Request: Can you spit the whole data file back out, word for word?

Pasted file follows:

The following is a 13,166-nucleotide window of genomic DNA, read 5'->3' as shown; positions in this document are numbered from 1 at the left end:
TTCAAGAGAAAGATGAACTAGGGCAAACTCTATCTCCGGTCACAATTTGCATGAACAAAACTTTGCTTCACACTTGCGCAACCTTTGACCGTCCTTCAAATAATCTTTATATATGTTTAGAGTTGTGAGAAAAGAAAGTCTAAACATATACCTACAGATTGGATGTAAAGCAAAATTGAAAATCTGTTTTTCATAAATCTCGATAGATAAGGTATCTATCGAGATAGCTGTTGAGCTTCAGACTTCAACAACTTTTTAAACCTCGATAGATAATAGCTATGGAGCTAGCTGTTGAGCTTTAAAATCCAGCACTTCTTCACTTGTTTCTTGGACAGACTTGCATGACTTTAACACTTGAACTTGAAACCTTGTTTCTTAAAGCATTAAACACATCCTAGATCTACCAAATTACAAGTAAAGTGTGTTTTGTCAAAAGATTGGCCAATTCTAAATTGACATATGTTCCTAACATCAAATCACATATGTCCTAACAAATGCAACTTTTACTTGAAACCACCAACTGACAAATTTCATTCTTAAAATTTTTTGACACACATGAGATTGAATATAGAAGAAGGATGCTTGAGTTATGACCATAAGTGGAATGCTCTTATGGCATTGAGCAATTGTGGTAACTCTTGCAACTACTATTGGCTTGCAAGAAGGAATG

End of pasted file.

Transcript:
The following is a 13,166-nucleotide window of genomic DNA, read 5'->3' as shown; positions in this document are numbered from 1 at the left end:
TTCAAGAGAAAGATGAACTAGGGCAAACTCTATCTCCGGTCACAATTTGCATGAACAAAACTTTGCTTCACACTTGCGCAACCTTTGACCGTCCTTCAAATAATCTTTATATATGTTTAGAGTTGTGAGAAAAGAAAGTCTAAACATATACCTACAGATTGGATGTAAAGCAAAATTGAAAATCTGTTTTTCATAAATCTCGATAGATAAGGTATCTATCGAGATAGCTGTTGAGCTTCAGACTTCAACAACTTTTTAAACCTCGATAGATAATAGCTATGGAGCTAGCTGTTGAGCTTTAAAATCCAGCACTTCTTCACTTGTTTCTTGGACAGACTTGCATGACTTTAACACTTGAACTTGAAACCTTGTTTCTTAAAGCATTAAACACATCCTAGATCTACCAAATTACAAGTAAAGTGTGTTTTGTCAAAAGATTGGCCAATTCTAAATTGACATATGTTCCTAACATCAAATCACATATGTCCTAACAAATGCAACTTTTACTTGAAACCACCAACTGACAAATTTCATTCTTAAAATTTTTTGACACACATGAGATTGAATATAGAAGAAGGATGCTTGAGTTATGACCATAAGTGGAATGCTCTTATGGCATTGAGCAATTGTGGTAACTCTTGCAACTACTATTGGCTTGCAAGAAGGAATG